New Zealand’s Civil Aviation Authority has effectively lifted its ban on the 737 MAX, after granting Fiji Airways official approval to resume flight to and from New Zealand using its 737 MAX jets.
The New Zealand regulator said the decision followed a “comprehensive safety review” of the jet, which was grounded around the globe for over 21 months following two fatal crashes that occurred in 2018 and 2019.
Deputy chief executive David Harrison said the NZ CAA has been working closely with the civil aviation authority in Fiji to ensure the “necessary safety improvements” have been implemented across flag-carrier Fiji Airways’ 737 MAX aircraft.
Today’s approval initially covers two out of the airline’s five 737 MAX 8 jets, with the remaining through to continue to be subject to CAA scrutiny before they are similarly approved for operation to and from New Zealand.
“We have thoroughly and independently reviewed the work undertaken by Fiji Airways to bring their 737 MAX aircraft back into service and are confident these aircraft are safe to return to operation,” Harrison said.
“The date for these aircraft being added to flight schedules between New Zealand and Fiji hasn’t yet been decided given the evolving COVID-19 situation.
“But passengers can be assured that no stone has been left unturned to ensure all the necessary safety improvements have been put in place so that when these aircraft return to New Zealand’s skies, they do so safely.”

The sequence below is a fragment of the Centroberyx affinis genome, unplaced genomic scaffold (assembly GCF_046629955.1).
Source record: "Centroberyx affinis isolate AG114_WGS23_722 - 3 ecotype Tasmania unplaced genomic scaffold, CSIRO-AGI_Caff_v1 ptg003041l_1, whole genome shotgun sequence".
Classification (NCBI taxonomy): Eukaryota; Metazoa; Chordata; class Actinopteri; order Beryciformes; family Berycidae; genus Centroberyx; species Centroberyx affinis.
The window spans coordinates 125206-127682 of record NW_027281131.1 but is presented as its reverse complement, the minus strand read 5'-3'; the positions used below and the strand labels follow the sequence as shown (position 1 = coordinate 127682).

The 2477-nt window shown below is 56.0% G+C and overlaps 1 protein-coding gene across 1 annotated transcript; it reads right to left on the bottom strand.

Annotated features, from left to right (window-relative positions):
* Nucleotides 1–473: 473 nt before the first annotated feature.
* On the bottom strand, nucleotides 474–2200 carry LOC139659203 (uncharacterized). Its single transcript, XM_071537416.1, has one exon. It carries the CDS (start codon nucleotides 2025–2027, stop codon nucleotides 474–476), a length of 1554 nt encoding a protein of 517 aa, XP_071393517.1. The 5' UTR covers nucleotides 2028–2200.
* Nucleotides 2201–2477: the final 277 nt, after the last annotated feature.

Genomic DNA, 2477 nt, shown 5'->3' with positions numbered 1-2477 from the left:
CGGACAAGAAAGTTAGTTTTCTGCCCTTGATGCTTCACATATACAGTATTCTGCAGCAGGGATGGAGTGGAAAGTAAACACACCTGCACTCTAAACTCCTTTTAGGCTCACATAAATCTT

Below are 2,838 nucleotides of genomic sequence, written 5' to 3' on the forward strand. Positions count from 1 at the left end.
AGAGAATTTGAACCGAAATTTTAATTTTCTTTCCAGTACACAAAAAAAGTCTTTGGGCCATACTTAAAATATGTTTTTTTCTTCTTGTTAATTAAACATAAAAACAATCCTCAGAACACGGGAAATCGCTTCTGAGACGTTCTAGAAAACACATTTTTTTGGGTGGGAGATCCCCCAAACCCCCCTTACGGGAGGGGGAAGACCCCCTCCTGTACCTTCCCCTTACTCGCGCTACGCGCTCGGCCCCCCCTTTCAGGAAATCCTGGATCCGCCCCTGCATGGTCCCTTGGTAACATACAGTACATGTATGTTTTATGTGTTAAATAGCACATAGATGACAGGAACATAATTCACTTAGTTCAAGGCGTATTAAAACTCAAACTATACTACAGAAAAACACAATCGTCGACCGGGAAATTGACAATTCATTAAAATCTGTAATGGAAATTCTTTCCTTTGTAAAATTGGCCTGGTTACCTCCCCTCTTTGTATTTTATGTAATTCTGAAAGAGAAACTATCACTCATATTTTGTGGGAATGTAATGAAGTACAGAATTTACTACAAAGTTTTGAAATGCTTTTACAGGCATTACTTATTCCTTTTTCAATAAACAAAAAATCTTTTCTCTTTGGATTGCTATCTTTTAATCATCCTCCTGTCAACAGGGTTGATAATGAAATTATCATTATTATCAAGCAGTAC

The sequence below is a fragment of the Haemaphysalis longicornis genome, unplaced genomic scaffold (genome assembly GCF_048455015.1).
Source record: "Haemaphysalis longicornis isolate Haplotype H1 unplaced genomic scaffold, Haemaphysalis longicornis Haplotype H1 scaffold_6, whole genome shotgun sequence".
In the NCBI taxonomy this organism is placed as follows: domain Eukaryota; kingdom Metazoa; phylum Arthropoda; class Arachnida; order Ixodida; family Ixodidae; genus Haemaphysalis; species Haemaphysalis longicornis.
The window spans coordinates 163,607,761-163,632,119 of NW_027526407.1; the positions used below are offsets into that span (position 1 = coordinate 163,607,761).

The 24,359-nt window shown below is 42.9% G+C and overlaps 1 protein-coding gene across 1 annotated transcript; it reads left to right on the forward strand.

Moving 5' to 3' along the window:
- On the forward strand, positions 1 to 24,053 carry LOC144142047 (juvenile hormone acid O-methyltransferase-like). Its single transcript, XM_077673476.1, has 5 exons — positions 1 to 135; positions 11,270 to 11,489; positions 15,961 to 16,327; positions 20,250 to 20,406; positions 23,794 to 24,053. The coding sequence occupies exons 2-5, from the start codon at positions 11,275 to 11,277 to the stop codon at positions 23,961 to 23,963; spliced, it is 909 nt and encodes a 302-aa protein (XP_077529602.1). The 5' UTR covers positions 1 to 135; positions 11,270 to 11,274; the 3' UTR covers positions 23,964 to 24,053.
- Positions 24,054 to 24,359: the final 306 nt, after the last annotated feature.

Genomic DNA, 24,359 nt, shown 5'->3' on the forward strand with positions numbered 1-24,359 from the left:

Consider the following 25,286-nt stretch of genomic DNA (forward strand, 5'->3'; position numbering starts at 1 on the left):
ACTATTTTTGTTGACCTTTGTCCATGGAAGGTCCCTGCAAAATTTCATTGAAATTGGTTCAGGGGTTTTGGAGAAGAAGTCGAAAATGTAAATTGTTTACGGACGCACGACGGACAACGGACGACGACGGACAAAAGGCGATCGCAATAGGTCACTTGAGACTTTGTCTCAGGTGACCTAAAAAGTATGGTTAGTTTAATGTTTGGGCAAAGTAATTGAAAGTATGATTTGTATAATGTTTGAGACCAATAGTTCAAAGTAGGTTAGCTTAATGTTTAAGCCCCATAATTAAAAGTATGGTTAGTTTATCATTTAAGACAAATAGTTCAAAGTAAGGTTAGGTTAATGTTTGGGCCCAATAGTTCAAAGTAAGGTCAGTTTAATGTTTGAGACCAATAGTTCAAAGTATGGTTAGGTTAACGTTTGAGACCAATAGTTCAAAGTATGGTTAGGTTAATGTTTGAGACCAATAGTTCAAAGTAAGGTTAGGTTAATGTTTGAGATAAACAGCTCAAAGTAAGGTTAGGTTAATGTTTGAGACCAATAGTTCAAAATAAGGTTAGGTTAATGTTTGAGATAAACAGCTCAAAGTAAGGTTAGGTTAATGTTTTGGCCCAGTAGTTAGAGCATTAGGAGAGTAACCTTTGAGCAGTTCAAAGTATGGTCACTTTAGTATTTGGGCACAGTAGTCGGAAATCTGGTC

New Zealand is among the final regulators to lift the ban, following the US FAA in November 2020, much of Europe in early 2021, and Australia in February.
When the FAA lifted its ban in November, it said the decision came after the introduction of safety upgrades, new training protocols, and extensive safety testing.
The agency also revealed the final details of the MAX’s updated software, system and training requirements, which Boeing and airlines must complete before carrying any passengers.
Included in these requirements are mandatory simulator training sessions for MAX pilots, as well as new software upgrades, both of which address the stall-prevention system, the MCAS, which was at the heart of the two fatal MAX crashes that grounded the planes.
The FAA is requiring new pilot training and software upgrades to deal with a stall-prevention system called MCAS, which in both crashes repeatedly shoved down the jet’s nose as pilots struggled to regain control.
“This airplane is the most scrutinised airplane in aviation history,” said FAA administrator Steve Dickson following the 2020 announcement.
“The design changes that are being put in place completely eliminate the possibility of an accident occurring that is similar to the two accidents.
“I feel 100 per cent confident. We have run this thing top to bottom … We’ve done everything humanly possible to make sure.”
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